The Hungry Half-brother of Harry the Hippo


 Keylon Callaway



Rationale:

In this lesson, students will learn how to recognize h in spoken language. They will learn a letter symbol, a picture, a sound, and a gesture to go along with the lesson. They will also learn how their mouth moves while making the sound h. All of these things will help them remember and learn the h. It is just as important to learn one phoneme as it is the next, but this lesson will focus on getting our students to understand h.

Materials:

primary paper, pencil, popsicle sticks, picture of items laying around or in a bag, but have a worksheet with pictures of a hat, ham, house, ball, stick, bike, hair, horse, picture of a man breathing on glasses to clean them, site words starting with h, with the  word on the other side; The Hungry Hippo; Poster drawn with the phrase "The Hungry Hippo's, Harry, and his half-brother, Henry hurried back to Harry's House because Henry was Hungry" There should be a drawing of the two running back to the house to make the poster more appealing to the children. Horton Hatches the Egg by Dr seuss, and The Very Hungry Caterpillar by Eric Carle.

Procedure:

Explain that all have their own mouth movements when spoken, which is a phoneme. Today we are going to learn that the letter h makes the /h/ sound. First ask them if they ever seen their parent/guardian breathe on their glasses before cleaning them off. Did you hear the /h/ sound? I want everybody to tell me what Santa Clause says when he comes to town,"ho,ho,ho,"/ What kind of mouth movement did you make? I felt my jaw move down. Now everyone take out a piece of paper, and hold it up in front of your mouth and simply breather. Did the paper move? Just a little right, that all it takes to produce the h sound.

I am now going to read the phrase that I cam u with to help you guys learn h. Let's all pay close attention while I read aloud. "The Hungry Hippo's..Harry, and his half-brother, Henry, hurried back to Harry's House because Henry was Hungry." Did you hear the /h/ sound in any of those words? Now let's all try saying this tongue twisting phrase together and listen for the /h/ sound. Good Job Boys and Girls.

Now split the class up in two. One side will say The Hungry Hippo, and his half-brother, hurried back. The other side will say Harry, Henry, to Harry's House. Then they will all shout HENRY WAS HUNGRY!. The object of this activity is to get all the children involved with expression and the use of the h=h phoneme. This will be fun. All the children to stand up, group themselves, and shout.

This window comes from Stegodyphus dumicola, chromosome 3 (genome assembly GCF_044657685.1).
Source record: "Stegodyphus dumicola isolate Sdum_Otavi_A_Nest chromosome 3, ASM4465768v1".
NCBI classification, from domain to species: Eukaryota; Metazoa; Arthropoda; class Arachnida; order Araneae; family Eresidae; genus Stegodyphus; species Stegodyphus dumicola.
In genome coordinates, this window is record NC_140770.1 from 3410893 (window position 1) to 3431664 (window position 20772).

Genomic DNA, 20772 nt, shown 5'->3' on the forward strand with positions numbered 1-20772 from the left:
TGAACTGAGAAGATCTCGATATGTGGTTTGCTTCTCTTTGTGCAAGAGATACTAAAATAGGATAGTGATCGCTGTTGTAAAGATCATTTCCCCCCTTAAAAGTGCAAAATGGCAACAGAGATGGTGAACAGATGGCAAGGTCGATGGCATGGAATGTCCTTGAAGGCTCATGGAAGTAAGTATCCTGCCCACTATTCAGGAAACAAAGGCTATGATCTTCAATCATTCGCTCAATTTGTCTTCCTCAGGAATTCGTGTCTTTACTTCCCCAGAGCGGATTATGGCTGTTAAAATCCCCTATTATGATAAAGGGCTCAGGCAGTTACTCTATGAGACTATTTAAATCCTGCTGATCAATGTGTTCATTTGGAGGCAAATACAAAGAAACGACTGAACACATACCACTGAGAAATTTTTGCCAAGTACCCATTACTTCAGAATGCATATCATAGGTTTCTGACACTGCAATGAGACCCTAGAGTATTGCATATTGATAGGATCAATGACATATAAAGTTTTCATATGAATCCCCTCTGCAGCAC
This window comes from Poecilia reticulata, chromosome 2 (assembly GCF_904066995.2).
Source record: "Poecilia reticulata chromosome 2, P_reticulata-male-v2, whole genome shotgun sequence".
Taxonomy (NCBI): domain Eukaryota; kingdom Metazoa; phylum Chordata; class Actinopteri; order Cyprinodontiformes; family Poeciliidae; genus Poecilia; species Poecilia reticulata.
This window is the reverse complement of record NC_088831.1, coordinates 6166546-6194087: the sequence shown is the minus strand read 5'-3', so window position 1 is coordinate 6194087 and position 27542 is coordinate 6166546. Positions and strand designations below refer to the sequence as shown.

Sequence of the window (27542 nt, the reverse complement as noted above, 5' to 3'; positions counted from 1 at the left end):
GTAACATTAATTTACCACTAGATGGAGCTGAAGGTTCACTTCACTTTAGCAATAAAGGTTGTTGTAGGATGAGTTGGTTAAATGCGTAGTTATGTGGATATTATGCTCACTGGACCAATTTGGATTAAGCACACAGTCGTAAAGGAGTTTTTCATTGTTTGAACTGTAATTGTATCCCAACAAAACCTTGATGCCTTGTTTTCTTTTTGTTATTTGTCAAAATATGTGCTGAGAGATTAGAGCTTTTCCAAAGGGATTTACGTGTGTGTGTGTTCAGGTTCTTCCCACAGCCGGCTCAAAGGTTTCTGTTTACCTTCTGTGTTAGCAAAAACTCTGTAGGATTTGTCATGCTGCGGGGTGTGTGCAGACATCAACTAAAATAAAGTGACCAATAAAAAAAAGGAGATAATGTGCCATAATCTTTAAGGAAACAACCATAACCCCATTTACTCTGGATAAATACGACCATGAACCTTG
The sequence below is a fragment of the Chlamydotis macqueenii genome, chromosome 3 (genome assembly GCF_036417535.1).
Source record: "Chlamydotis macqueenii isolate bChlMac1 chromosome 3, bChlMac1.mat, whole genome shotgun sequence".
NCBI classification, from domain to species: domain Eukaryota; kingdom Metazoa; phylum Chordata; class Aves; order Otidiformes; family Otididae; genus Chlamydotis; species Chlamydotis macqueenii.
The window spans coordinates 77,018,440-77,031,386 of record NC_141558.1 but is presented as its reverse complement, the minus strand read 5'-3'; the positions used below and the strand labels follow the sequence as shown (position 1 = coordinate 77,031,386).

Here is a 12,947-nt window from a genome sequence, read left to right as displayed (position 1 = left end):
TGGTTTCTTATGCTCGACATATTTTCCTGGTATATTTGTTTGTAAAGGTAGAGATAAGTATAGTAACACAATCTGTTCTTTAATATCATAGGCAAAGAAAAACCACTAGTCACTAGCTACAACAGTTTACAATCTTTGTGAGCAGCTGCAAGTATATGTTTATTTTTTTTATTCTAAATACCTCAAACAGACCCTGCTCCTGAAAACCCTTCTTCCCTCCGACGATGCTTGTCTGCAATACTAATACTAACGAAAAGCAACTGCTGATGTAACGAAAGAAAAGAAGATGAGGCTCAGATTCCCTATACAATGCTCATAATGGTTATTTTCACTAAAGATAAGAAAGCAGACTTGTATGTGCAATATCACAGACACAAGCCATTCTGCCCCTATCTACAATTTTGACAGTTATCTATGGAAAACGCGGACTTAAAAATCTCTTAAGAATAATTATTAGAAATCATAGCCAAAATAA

Now we are going to try and write the letter h. everyone take out your primary writing paper. Watch as I show you how to write the letter h. Now take out you pencil. We are going to start at the very top of the street and draw a line straight down to the bottom of the hill. Then we are going to start half-way up the hill and simply curve out and down back to the bottom of the hill. We are not connecting at the bottom of the hill that would make what letter? Small b. Now you all may try and write the letter h. I will come around to help you if needed, just raise your hand. I would like for you to write two rows of the letter h. Then repeat out loud Santa Clause says "ho, ho, ho".

Now I am going to show you some sight words, hat, ham, stick, bike, etc. I want you to raise your hand when you hear the h sound. For example; hat, what sound did you hear? H, right. Now I will show you some pictures, after you figure out what is on the picture and the word, I want you to raise our hand if the h sound is in that word. Now I am going to read Horton Hatches the Egg by Dr Seuss, and the Very Hungry Caterpillar by Eric Carle. Do you hear an h sound in the title. Now I am passing out Popsicle sticks, I want you to raise your stick every time you hear the h sound. Assessment: To assess the children, I will ask them to place and x over each item of the picture of items that does not have the h sound starting the word. I will remind them that the word must begin with the h and have the h sound.

References:

www.auburn.edu/rdggenie

 

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http://www.auburn.edu/rdggenie/sightings.html.